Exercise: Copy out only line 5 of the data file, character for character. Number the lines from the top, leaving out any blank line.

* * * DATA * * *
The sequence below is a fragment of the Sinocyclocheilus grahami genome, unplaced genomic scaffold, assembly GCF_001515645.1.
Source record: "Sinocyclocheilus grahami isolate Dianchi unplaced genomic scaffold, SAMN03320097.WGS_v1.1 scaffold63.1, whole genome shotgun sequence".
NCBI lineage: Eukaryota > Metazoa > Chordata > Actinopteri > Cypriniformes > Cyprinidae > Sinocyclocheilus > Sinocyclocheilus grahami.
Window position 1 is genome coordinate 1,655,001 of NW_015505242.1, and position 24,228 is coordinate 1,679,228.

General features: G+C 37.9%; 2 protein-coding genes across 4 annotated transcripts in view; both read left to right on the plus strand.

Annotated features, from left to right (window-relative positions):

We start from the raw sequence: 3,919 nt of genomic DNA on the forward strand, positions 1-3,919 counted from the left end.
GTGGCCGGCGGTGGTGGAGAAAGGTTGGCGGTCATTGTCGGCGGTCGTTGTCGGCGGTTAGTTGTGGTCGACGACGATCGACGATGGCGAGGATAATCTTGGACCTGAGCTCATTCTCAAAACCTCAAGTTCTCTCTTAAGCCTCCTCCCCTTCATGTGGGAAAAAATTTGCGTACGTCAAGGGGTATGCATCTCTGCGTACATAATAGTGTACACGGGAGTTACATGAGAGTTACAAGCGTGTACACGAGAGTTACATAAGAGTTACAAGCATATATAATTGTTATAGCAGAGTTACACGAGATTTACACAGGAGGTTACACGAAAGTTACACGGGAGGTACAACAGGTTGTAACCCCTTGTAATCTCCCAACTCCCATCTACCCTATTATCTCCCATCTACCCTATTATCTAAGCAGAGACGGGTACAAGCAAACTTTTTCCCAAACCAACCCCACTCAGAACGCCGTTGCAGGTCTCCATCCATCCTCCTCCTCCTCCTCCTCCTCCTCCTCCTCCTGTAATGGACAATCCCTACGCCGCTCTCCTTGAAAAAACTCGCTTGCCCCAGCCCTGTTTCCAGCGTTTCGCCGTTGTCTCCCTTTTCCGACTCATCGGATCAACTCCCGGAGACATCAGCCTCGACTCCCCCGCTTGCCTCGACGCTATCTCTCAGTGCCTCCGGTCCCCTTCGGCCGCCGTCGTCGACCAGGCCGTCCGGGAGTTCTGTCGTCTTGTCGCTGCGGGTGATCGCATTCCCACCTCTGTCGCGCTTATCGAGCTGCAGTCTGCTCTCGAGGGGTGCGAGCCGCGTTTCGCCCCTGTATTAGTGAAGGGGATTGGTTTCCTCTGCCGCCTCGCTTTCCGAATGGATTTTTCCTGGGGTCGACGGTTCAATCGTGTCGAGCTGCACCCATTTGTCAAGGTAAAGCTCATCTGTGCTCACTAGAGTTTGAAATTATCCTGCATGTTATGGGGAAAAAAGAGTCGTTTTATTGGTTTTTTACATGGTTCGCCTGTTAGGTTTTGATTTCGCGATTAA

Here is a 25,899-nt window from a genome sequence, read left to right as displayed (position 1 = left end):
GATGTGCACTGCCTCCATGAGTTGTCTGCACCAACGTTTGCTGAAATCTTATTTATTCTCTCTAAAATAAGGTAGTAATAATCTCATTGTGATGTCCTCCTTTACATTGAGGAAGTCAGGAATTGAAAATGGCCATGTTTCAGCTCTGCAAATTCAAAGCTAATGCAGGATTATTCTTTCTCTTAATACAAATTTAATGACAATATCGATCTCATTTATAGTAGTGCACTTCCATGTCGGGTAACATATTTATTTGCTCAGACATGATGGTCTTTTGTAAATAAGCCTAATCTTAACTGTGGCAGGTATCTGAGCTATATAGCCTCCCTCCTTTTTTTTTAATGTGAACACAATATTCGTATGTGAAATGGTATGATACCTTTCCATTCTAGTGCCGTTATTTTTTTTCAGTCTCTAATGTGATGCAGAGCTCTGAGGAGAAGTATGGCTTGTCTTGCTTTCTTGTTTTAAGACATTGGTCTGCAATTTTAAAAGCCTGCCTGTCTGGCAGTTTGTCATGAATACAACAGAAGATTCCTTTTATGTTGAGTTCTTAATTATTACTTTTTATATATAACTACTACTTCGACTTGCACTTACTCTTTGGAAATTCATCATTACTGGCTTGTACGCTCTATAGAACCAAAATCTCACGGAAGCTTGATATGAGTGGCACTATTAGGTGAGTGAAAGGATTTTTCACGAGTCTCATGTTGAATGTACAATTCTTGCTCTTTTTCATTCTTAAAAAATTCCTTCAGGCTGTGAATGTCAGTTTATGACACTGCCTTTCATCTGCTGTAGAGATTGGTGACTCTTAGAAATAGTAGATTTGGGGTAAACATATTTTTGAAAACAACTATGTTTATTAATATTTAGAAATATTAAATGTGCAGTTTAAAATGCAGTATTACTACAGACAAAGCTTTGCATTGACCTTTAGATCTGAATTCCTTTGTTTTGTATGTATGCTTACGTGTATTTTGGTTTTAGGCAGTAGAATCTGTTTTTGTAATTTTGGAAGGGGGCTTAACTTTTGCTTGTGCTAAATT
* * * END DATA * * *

General features: G+C 37.9%; 2 protein-coding genes across 4 annotated transcripts in view; both read left to right on the plus strand.